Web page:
She subsequently attracted a string of high-profile male admirers, including legendary actors Alain Delon and Omar Sharief, and singers such as Charles Aznavour and pop star Claude François.

Dubai resident Catherine Gaudeau, who co-runs events company French Emotion, was a teenager working for François when she encountered Dalida.

“I met her in 1969 on a TV set in Paris when I was just 16 years old,” she says, recalling how the two singers, both born in Egypt, bonded over their shared life experiences and homeland.

“They often spoke of Egypt, of their childhood memories, and they loved oriental cuisine and were hospitable and warm to their fans,” she says.

Gaudeau remembers Dalida as being elegant and charismatic, with the ability to brighten up any room she was in.

“She joked around and had a great sense of humour,” she says. “Some evenings, we would do a parody of the Gigi L’amoroso and it was lots of fun.

“But there was one topic she would often mention and be sad about: not being a mother, not having children.”

A botched abortion in her 30s, after getting pregnant during a romance with a student, left her unable to have children. Several of her relationships were tragic. In 1967, her partner at the time, Italian singer Luigi Tenco, to whom she was engaged, committed suicide after their duet Ciao Amore Ciao (Bye Love, Bye) failed to qualify for the San Remo Festival.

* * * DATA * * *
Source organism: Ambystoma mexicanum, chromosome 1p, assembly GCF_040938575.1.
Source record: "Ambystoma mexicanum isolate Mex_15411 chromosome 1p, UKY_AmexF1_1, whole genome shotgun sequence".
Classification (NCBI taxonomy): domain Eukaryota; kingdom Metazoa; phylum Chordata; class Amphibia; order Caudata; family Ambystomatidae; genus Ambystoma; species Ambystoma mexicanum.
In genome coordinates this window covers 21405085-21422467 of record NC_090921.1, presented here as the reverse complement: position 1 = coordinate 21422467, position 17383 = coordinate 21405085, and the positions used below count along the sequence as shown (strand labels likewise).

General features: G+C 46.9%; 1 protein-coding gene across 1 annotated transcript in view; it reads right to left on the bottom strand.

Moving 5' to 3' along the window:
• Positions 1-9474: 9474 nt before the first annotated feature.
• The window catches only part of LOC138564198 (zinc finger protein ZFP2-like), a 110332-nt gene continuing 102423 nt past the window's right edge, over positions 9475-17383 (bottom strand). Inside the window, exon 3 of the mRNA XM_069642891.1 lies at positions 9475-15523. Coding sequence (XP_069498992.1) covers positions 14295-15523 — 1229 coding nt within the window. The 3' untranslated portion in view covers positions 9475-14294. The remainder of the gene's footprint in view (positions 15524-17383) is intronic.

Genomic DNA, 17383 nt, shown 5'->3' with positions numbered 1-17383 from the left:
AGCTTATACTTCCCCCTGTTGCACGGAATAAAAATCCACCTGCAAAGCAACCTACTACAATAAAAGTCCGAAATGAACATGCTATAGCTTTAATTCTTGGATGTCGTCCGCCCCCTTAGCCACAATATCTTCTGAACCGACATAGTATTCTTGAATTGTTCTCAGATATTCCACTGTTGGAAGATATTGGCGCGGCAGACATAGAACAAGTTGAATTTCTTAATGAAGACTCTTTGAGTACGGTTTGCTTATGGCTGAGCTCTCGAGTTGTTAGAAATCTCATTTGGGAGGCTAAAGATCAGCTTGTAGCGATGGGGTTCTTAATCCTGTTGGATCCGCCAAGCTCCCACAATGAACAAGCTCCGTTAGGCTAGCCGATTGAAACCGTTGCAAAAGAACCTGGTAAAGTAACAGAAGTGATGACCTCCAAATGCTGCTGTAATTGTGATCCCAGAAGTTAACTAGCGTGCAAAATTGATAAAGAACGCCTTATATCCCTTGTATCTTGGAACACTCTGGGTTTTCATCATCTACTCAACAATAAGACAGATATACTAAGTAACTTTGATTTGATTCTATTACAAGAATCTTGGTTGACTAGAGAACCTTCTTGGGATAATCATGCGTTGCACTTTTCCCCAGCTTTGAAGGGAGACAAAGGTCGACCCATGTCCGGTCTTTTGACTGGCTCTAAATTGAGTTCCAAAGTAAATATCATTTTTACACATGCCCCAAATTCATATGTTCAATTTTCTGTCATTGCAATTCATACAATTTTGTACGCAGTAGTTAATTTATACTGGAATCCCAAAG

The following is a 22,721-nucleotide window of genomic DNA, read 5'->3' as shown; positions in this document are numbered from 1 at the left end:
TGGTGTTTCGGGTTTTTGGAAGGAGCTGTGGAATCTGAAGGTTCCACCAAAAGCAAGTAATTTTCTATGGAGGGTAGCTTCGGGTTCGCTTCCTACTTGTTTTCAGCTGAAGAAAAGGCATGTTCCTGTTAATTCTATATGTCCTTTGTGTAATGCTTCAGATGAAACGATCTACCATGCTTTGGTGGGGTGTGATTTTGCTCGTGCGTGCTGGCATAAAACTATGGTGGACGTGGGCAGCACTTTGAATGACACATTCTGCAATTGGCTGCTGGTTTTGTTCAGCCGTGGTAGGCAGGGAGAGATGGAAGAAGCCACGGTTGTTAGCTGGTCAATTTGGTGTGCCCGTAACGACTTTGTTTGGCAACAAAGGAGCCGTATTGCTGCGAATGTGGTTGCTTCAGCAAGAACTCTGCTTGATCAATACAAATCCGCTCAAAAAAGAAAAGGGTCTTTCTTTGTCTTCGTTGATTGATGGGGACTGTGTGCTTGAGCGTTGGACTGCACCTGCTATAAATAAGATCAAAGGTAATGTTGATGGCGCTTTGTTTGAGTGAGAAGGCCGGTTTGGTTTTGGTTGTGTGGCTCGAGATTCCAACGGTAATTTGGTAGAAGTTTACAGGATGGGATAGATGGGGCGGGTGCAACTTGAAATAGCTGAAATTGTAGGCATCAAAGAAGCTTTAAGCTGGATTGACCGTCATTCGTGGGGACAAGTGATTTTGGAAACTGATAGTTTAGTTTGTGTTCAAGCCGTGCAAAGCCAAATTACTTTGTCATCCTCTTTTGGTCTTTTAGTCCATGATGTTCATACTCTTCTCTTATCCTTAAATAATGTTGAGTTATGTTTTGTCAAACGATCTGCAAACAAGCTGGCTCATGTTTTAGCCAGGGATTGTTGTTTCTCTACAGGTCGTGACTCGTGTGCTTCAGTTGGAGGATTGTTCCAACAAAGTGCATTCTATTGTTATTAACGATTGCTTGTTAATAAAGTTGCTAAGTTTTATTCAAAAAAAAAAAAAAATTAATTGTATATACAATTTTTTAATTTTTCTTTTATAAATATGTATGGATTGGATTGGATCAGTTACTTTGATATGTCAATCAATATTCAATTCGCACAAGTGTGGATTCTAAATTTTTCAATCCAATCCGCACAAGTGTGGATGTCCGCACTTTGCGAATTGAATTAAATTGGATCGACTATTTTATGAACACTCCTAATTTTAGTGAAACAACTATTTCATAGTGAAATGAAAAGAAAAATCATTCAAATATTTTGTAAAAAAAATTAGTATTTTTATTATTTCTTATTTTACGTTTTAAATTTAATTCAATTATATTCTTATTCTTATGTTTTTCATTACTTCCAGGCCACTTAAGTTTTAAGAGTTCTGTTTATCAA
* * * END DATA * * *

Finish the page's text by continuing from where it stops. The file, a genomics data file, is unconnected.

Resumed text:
This was the first of a string of suicides by those close to her: her ex-husband Lucien Morisse, to whom she had been married from 1956 to 1961 and with whom she remained friendly, in 1970; her friend, singer Mike Brant, in 1975; and her former romantic partner Richard Chanfray, in 1983.

She was heart-broken over these deaths, and Gaudeau says it was this deep, hidden sadness that gave Dalida’s songs such a soulful quality.

“Dalida’s songs have lasted because they are hip and happy and very danceable, and the sadder more melodic ones stay in your heart,” she says.

Dalida released more than 45 studio albums, plus dozens of compilations. Her best-known songs include the melodic Je suis malade, disco hits Laissez-moi danser, Besame Mucho and Mourir sur scène.

But in this the region, her Arabic songs from the 1970s – including Helwa Ya Balady (based on an Egyptian folk song), Salama ya Salama and Aghani Aghani – are the most beloved.

Lebanese singers Grace Deeb and Elissa have covered Helwa Ya Balady in recent years, while international singers, including Belgian-Canadian Lara Fabian and Canadian Celine Dion, recorded versions of Il venait d’avoir 18 ans (2009) and Paroles paroles (1996).

Most of the love for Dalida, however, originates from her genuine affection for the Arab world. “I feel at home here,” she would often tell the Egyptian press.

Her concerts in the region included performances in Egypt and Lebanon, were always peppered with her trademark cry of “mabsoteen?”, which translates as “are you happy?” Given what we now know about her own sadness, this takes on an eerie quality in hindsight.

Dalida will be in cinemas from Thursday

rghazal@thenational.ae